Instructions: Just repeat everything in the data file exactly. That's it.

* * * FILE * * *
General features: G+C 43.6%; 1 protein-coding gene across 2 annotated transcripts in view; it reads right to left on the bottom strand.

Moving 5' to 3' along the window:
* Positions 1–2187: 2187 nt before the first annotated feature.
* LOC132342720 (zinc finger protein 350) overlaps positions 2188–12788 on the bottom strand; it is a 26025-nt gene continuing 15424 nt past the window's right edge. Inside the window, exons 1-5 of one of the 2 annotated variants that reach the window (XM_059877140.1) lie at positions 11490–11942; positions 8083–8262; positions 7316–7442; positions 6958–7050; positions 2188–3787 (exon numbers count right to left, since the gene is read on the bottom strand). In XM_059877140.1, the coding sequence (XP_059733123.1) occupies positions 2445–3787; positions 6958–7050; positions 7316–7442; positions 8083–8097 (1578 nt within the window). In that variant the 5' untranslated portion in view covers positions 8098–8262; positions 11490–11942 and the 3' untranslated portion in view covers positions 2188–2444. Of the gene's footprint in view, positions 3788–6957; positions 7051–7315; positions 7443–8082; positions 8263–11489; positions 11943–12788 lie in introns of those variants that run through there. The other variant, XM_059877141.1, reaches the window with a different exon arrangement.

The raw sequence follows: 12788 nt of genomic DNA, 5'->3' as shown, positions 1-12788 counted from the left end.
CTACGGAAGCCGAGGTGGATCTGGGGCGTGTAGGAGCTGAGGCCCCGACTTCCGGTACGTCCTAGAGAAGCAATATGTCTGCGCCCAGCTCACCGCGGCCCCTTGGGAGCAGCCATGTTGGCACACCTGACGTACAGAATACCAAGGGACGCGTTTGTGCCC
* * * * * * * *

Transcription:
General features: G+C 43.6%; 1 protein-coding gene across 2 annotated transcripts in view; it reads right to left on the bottom strand.

Moving 5' to 3' along the window:
* Positions 1–2187: 2187 nt before the first annotated feature.
* LOC132342720 (zinc finger protein 350) overlaps positions 2188–12788 on the bottom strand; it is a 26025-nt gene continuing 15424 nt past the window's right edge. Inside the window, exons 1-5 of one of the 2 annotated variants that reach the window (XM_059877140.1) lie at positions 11490–11942; positions 8083–8262; positions 7316–7442; positions 6958–7050; positions 2188–3787 (exon numbers count right to left, since the gene is read on the bottom strand). In XM_059877140.1, the coding sequence (XP_059733123.1) occupies positions 2445–3787; positions 6958–7050; positions 7316–7442; positions 8083–8097 (1578 nt within the window). In that variant the 5' untranslated portion in view covers positions 8098–8262; positions 11490–11942 and the 3' untranslated portion in view covers positions 2188–2444. Of the gene's footprint in view, positions 3788–6957; positions 7051–7315; positions 7443–8082; positions 8263–11489; positions 11943–12788 lie in introns of those variants that run through there. The other variant, XM_059877141.1, reaches the window with a different exon arrangement.

The raw sequence follows: 12788 nt of genomic DNA, 5'->3' as shown, positions 1-12788 counted from the left end.
CTACGGAAGCCGAGGTGGATCTGGGGCGTGTAGGAGCTGAGGCCCCGACTTCCGGTACGTCCTAGAGAAGCAATATGTCTGCGCCCAGCTCACCGCGGCCCCTTGGGAGCAGCCATGTTGGCACACCTGACGTACAGAATACCAAGGGACGCGTTTGTGCCC